The walls finally are tall enough to block the time-lapse cameras so it’s time to move those to a new location. Here is a time-lapse of our build thus far:
The walls are finished, well, kind of. The exception is the large hole in the back wall which remains open for equipment access.
We are just 3 courses of block from of the walls. There is still a large opening in the back of the building - kept there for access to the inside. That hole will be filled once the underground work starts next week.
Today the structural steel showed up. These beams will support the weight of the roof surrounding the house - nothing will bear on the old walls, the roofs will just be tied together.
Looking forward to reaching the final height on the walls tomorrow and also to beginning work on the front landscaping. Still managing to keep working in the house, mixing and recording.
The walls are nearly there, the lobby area has reached the top and the studio section has 8 feet left to go. We expect the block to be finished this week, with the underground work (plumbing, electrical, audio) to follow right after.
One week later and things are beginning to change - it finally looks like something is being built!
Before I get into that, one thing I forgot last week...before the footings were backfilled, Dave, one of the superintendents, remembered that I was hoping to have the ability to run a digital snake out of the building. The studio shares a block with Velour Live Music Gallery, which is the premier local music club and with a cat 5 cable as a digital snake we will be able to split the stage feed and multitrack local shows. Dave grabbed a drill and got some conduit through the stem wall so we can have a cable buried and get into the building without having to go through a door.
Monday - rough grading and compacting was completed, concrete block arrived and was laid out.
Tuesday - the walls started going up
Wednesday - more block went up until the walls reached the height of the first “lift” (four feet).
Thursday - scaffolding began to be set up and the concrete truck showed up to grout the first lift. The walls will be completely filled with concrete which is good for sound but bad for the guy who someday wants to knock the place down.
Friday - more block, got close to the second lift, including the stripes of charcoal colored block which, although likely futile, are an effort to draw attention away from just how enormous and prison-like the outside of this building is going to be.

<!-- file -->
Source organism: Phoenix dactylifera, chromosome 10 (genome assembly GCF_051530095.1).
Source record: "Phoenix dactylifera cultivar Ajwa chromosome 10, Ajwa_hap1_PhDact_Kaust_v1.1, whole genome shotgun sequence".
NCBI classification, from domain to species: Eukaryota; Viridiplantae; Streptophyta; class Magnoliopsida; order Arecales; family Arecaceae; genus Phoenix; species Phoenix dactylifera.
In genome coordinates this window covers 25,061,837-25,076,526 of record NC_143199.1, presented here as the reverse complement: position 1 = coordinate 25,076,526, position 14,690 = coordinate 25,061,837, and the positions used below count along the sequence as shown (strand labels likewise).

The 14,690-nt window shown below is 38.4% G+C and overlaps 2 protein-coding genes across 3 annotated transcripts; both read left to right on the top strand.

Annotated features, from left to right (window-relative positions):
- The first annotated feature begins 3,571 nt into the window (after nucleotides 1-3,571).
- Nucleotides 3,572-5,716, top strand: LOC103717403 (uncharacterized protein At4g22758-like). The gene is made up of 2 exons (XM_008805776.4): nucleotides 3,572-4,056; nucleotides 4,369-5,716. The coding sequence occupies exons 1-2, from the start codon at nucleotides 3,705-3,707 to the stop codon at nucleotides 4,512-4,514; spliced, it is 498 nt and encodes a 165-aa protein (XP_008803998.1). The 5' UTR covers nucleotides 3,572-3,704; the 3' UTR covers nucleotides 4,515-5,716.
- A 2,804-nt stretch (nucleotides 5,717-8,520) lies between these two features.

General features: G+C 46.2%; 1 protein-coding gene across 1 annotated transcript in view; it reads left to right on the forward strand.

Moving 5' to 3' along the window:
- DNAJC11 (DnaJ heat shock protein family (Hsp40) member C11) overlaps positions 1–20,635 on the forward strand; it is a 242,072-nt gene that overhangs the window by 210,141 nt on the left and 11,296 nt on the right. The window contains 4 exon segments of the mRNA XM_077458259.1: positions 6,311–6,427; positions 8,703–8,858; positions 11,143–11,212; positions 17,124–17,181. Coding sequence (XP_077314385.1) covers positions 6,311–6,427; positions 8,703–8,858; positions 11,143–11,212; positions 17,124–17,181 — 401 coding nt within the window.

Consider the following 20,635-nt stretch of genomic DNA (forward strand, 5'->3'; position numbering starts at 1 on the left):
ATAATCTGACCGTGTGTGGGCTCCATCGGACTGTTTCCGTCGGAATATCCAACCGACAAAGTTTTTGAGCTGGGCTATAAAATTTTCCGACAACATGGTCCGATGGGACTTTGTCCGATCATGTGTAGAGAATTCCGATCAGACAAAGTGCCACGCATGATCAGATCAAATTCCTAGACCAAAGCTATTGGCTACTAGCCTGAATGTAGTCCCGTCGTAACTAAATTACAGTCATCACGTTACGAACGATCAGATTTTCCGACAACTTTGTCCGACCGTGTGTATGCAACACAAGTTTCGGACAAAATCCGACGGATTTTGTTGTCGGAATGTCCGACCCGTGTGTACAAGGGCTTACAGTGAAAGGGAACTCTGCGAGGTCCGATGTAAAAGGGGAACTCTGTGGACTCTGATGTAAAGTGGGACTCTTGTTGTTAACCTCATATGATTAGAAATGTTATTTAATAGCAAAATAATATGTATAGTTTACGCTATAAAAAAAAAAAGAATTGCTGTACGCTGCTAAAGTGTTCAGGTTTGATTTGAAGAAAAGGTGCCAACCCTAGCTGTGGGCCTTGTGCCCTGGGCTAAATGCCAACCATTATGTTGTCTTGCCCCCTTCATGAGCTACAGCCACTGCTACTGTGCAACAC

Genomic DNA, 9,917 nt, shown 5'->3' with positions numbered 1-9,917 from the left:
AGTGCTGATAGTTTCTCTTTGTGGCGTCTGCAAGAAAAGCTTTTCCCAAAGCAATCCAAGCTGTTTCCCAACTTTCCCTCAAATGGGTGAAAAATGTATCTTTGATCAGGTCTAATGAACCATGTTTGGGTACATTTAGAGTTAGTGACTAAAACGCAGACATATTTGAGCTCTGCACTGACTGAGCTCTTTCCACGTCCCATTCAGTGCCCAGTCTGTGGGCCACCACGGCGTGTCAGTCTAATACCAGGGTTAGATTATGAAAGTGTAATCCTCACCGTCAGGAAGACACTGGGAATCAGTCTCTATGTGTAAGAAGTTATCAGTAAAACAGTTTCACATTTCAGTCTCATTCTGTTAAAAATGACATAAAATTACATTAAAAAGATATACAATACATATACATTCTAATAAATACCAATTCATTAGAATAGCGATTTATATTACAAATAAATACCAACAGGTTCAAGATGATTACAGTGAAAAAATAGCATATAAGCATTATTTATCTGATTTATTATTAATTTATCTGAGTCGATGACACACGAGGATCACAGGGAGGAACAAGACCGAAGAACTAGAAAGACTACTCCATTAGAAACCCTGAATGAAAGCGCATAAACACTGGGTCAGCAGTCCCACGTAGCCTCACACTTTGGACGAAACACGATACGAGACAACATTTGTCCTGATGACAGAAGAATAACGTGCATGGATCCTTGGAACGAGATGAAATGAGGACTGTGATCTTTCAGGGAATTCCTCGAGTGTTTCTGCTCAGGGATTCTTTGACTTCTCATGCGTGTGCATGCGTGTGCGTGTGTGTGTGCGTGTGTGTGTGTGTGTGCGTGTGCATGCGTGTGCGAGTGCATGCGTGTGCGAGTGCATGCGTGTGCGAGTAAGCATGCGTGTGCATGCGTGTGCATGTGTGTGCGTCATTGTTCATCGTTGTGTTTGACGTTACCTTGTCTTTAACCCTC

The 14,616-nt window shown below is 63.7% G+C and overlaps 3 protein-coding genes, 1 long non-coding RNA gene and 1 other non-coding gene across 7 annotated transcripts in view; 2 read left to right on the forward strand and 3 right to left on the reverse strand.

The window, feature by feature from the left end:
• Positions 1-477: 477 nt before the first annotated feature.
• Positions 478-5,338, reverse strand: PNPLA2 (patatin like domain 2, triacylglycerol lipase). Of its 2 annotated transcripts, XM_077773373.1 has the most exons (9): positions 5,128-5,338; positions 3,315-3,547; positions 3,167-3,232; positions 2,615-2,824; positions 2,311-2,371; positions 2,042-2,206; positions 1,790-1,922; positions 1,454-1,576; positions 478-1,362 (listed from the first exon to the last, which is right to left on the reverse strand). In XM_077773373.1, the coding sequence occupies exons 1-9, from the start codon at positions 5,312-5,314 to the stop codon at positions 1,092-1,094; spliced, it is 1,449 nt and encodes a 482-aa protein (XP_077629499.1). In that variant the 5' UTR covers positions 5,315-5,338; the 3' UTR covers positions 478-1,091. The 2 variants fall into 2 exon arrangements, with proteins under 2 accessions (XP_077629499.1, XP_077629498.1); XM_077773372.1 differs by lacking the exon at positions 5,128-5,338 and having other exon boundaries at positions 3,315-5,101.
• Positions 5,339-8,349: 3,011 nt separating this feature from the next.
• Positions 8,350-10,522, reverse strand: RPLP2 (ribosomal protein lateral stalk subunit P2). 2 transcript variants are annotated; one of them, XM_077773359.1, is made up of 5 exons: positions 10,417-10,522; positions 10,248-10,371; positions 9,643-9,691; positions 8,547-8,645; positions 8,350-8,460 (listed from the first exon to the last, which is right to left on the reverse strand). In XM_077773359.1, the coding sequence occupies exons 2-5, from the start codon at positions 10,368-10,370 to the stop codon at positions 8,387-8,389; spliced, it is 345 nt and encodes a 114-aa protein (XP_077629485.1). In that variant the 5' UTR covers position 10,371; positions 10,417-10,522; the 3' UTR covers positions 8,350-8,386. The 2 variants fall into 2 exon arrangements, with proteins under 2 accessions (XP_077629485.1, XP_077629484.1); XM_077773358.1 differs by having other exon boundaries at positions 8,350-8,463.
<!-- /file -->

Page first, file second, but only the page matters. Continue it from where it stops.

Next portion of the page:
We went through a number of different options for the stripes on the building.
This week we also spent time planning for landscaping, scheduling with Brett Acoustics and Canova Audio, and laying out the security and access systems.
Will we get to the top of the wall this coming week? Stay tuned to find out.
Things are beginning to cool down here, snow on top of the mountains, so the race is on to get some walls and a roof up.
Once the footings were dug we got to see the incredible foundation of the house. I’m sure its probably how all the older homes in the area were constructed, but it doesn’t inspire a lot of confidence to see the stacked river rock that holds things up. The plywood / boarded up window is the other side of this:
Eventually this will be open between the old house and the new space, the door to the left will go out to reception, the window will look down the hall between the studios.
The footings were formed, in the second photo you can see the copper wire which is bound to the footing rebar in multiple locations to create the Ufer ground.
Concrete showed up and the footings were poured quickly.
The rebar standing up out of the footings is for the stem wall which connects the footings to the above-ground walls. The forms for the stem wall took a couple days to arrive, but it was then formed and poured.
Now, with the forms off, it’s getting a bit easier to see the spaces and how things will lay out.
On Friday the trenches were backfilled and tomorrow we expect to see concrete block arrive and hopefully start going up.
Lots of work done this week. We now have no concrete surrounding the house, no good way in or out, but we do have a new water line and a new sewer line, which we did not have for a few days this week. Asking clients to walk a block to the grocery store to use the bathroom was not my favorite, but everyone understands and has been easy going. We also had to postpone a few sessions this week while the compactor nearly shook the house down, and for about 7 hours on Thursday when the temporary power feed was knocked out.
Not much to report although work continues. Things are still being sorted out with the power, but we expect to have the power switched over this week and a new transformer being set right in the front yard. This transformer is for the house and the new addition, then within the house and the new studios there are additional transformers to isolate the power for the studios.